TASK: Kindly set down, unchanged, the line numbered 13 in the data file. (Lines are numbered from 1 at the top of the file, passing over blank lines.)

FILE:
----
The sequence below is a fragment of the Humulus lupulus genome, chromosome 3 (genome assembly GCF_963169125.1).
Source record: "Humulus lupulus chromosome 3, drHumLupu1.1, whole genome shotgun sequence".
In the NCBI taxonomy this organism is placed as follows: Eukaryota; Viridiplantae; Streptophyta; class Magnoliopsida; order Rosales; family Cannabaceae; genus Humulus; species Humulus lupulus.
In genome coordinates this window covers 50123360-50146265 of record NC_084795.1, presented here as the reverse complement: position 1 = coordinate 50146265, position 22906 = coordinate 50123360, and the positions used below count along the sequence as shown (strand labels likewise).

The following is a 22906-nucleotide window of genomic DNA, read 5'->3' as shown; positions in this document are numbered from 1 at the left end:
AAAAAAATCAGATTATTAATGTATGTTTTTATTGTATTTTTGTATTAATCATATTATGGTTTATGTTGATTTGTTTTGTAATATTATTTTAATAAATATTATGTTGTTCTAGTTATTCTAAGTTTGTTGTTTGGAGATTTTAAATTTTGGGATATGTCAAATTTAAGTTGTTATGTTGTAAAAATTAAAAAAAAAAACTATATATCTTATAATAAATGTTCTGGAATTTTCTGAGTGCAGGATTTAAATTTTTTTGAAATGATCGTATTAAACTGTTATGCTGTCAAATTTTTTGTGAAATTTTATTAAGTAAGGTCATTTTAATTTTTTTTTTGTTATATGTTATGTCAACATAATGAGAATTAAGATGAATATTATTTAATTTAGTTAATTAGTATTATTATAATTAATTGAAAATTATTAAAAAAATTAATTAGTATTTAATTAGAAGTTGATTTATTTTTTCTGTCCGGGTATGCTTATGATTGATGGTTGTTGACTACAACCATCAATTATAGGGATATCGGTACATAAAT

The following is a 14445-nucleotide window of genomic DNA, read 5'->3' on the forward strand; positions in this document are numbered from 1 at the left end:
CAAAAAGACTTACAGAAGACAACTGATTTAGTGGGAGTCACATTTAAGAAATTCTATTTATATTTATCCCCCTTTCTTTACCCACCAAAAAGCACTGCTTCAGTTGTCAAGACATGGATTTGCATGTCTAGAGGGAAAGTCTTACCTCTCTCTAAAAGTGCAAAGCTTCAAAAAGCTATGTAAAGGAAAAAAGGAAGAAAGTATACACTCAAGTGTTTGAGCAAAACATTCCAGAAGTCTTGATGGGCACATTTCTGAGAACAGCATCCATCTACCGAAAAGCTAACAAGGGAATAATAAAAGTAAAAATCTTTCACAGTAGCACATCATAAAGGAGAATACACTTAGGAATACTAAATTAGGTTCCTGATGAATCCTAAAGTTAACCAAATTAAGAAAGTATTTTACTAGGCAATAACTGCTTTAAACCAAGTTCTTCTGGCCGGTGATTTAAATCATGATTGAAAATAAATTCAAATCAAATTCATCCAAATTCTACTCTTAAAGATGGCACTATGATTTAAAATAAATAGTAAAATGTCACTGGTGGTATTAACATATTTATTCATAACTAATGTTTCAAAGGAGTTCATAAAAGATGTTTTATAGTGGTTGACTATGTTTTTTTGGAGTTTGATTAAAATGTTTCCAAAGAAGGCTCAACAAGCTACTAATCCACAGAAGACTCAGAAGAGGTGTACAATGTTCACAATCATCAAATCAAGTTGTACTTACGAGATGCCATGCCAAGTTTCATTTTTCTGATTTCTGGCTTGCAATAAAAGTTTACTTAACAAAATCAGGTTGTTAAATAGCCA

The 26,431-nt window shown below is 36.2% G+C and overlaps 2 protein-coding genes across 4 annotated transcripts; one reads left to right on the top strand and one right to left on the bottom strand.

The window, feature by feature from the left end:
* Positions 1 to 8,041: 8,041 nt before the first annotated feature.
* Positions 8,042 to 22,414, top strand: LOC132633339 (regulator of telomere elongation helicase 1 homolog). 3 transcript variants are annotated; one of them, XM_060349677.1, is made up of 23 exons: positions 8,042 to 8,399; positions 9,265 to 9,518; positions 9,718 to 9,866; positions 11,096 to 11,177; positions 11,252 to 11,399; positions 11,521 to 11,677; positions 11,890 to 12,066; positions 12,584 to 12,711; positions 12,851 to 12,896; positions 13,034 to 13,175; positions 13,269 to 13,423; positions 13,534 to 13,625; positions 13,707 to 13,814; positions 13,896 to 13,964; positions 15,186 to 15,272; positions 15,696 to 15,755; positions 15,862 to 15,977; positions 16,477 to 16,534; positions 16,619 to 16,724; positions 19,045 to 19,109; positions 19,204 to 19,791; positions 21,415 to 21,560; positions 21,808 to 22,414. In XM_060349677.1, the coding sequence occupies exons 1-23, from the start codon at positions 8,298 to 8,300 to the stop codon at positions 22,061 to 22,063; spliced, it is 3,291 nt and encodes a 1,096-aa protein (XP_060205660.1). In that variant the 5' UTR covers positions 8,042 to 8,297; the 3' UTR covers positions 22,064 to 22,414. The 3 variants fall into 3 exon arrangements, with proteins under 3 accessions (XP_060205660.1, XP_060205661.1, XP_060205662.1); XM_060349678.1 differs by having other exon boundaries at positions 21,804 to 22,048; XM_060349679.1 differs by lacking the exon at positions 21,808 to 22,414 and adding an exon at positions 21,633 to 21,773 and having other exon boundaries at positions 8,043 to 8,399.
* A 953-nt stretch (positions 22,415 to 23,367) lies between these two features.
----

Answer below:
* A 953-nt stretch (positions 22,415 to 23,367) lies between these two features.